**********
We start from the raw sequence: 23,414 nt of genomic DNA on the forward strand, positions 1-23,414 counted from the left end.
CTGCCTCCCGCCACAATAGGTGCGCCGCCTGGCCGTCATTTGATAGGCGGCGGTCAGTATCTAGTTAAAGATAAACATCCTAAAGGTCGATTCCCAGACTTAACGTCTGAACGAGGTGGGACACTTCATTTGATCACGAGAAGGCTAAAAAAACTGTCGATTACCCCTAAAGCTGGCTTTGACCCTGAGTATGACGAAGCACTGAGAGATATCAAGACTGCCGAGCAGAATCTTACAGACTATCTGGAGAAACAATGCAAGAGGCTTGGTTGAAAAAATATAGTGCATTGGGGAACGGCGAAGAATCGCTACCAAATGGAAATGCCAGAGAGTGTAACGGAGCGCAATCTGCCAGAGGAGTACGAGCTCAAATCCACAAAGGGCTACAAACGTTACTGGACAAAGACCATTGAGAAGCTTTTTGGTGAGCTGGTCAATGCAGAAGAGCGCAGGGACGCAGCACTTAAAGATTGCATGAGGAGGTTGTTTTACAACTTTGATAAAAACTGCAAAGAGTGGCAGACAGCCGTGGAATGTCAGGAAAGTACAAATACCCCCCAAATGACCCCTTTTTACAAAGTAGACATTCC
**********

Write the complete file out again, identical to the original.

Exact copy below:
We start from the raw sequence: 23,414 nt of genomic DNA on the forward strand, positions 1-23,414 counted from the left end.
CTGCCTCCCGCCACAATAGGTGCGCCGCCTGGCCGTCATTTGATAGGCGGCGGTCAGTATCTAGTTAAAGATAAACATCCTAAAGGTCGATTCCCAGACTTAACGTCTGAACGAGGTGGGACACTTCATTTGATCACGAGAAGGCTAAAAAAACTGTCGATTACCCCTAAAGCTGGCTTTGACCCTGAGTATGACGAAGCACTGAGAGATATCAAGACTGCCGAGCAGAATCTTACAGACTATCTGGAGAAACAATGCAAGAGGCTTGGTTGAAAAAATATAGTGCATTGGGGAACGGCGAAGAATCGCTACCAAATGGAAATGCCAGAGAGTGTAACGGAGCGCAATCTGCCAGAGGAGTACGAGCTCAAATCCACAAAGGGCTACAAACGTTACTGGACAAAGACCATTGAGAAGCTTTTTGGTGAGCTGGTCAATGCAGAAGAGCGCAGGGACGCAGCACTTAAAGATTGCATGAGGAGGTTGTTTTACAACTTTGATAAAAACTGCAAAGAGTGGCAGACAGCCGTGGAATGTCAGGAAAGTACAAATACCCCCCAAATGACCCCTTTTTACAAAGTAGACATTCC